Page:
Goodside Health Celebrates Hispanic American Heritage Month 2023

Goodside Health is proud to serve more than 1.1 million students through partnerships with our school partners, including in Texas, which is home to 19% of the over 60 million people of Hispanic heritage that live today in the U.S.1

Hispanic Americans – known widely for their rich cultures and family-centric communities – continue to contribute much to American society, with latin music, food, business, and much more increasing their footprint across the nation.

Still, when it comes to healthcare, things aren’t always as bright for Hispanic Americans. For example, they are less likely to have health insurance or receive preventative care.2

When looking at the social determinants of health, which are defined by the Center for Disease Control (CDC) as non-medical factors that influence health outcomes, there are a number of drivers contributing to health disparities among Hispanic Americans.2

In a 2021 survey, 44% of Hispanic Americans said that language and cultural barriers contribute to why they have generally have worse health outcomes than others in the U.S.3 This growing cultural group also experiences higher poverty rates, particularly among immigrants.3

In addition, Hispanic-American children are nearly two times as likely to experience obesity when compared to non-Hispanic, white children.4 Increased health complications that can come with child obesity are increased blood pressure, diabetes and risk for heart disease.4

There are groups out there that are making strides to counteract these and other disparities, including the Hispanic Health Coalition.

Based in Houston, the Coalition is a collective of community leaders, advocates, and others committed to advancing health equity through education, advocacy, and research.5 (Click here to learn more about the Hispanic Health Coalition). They support students pursuing a career in healthcare with scholarship opportunities and also hold events and educational programs that promote healthy lifestyles and address challenges facing their communities.5

Goodside Health is committed to serving patients by providing appropriate, quality care that considers the cultural and ethnic backgrounds, lived experiences, and values of every individual. We understand that:

  • Culturally Competent care starts by acknowledging that every racial and ethnic group as well as every person is inherently unique.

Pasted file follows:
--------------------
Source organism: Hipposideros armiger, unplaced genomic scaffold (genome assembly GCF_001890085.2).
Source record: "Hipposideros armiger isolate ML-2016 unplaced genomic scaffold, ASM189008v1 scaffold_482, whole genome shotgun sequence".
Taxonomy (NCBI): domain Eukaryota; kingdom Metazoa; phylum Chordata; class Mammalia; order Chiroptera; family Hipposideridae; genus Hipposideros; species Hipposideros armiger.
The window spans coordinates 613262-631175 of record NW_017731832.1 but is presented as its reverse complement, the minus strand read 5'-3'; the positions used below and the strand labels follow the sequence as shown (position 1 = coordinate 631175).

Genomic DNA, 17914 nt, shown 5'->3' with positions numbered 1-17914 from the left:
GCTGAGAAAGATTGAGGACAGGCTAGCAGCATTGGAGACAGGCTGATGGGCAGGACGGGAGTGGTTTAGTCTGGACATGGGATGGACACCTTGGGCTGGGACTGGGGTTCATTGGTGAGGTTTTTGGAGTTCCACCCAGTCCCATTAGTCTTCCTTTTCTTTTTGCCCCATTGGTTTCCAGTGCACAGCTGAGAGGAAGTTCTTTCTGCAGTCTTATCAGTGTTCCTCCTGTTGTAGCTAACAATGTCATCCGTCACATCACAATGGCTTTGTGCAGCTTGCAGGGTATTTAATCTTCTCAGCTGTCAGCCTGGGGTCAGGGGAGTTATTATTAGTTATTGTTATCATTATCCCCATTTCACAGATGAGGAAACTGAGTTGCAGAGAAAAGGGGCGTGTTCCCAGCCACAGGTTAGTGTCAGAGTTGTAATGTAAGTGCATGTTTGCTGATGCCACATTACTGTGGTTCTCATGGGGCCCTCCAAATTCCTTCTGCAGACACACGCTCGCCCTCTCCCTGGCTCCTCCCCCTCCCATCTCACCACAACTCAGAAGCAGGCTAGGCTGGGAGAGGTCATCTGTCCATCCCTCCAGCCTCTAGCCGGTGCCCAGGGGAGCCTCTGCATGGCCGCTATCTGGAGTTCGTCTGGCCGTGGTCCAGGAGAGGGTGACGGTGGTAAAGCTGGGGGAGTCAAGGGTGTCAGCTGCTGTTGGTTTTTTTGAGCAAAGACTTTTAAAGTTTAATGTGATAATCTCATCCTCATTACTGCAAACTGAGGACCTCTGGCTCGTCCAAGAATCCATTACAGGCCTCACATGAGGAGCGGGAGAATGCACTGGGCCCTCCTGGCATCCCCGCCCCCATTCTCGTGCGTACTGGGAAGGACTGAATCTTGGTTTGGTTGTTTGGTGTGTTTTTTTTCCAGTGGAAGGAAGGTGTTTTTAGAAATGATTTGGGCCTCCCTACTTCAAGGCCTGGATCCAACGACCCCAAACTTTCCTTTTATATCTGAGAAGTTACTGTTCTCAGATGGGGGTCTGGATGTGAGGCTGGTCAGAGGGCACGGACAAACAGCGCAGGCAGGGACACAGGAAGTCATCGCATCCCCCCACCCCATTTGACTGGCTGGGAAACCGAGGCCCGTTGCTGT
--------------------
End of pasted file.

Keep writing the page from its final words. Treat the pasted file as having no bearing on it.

• The way that someone receives, processes, and reacts in a healthcare setting is both rooted in their culture and their own lived experience.

  • ‘What is important to you?’ and ‘How can we be helpful?’ are always appropriate questions for the patient and family.

  • Patients and partners trust Goodside Care to care for their families because of our expertise as well as our capacity to adjust recommendations to best meet the patient’s and family’s life circumstances.

Goodside Health is proud to serve a growing number of increasingly diverse communities through our school-based and virtual care services as well as across our Urgent Care for Kids clinics.

Stay tuned to our Good News page as we celebrate important cultural and diversity observances throughout 2023.

About Goodside Health

Goodside Health is advancing the delivery of pediatric care by partnering with communities to provide access to physical health, mental health, and telehealth services at school, at home, and in the clinic. Relentless advocates for expanding access to care and promoting health equity, Goodside Health leverages a Whole-Child Approach to care and lives our mission of closing gaps in children’s healthcare through innovation and execution. To learn more about Goodside Health, please visit www.goodsidehealth.com.

SOURCES:
  1. Hispanic Population by State. 2023. World Population Review.

  2. NCHHSTP Social Determinants of Health. 2022. Centers for Disease Control and Prevention.

  3. Cary Funk and Mark Hugo Lopez. Hispanic Americans’ Trust in and Engagement with Science. 2022. Pew Research Center.

  4. Obesity and Hispanic Americans. 2022. U.S. Department of Health and Human Services, Office of Minority Health.

  5. Hispanic Health Coalition.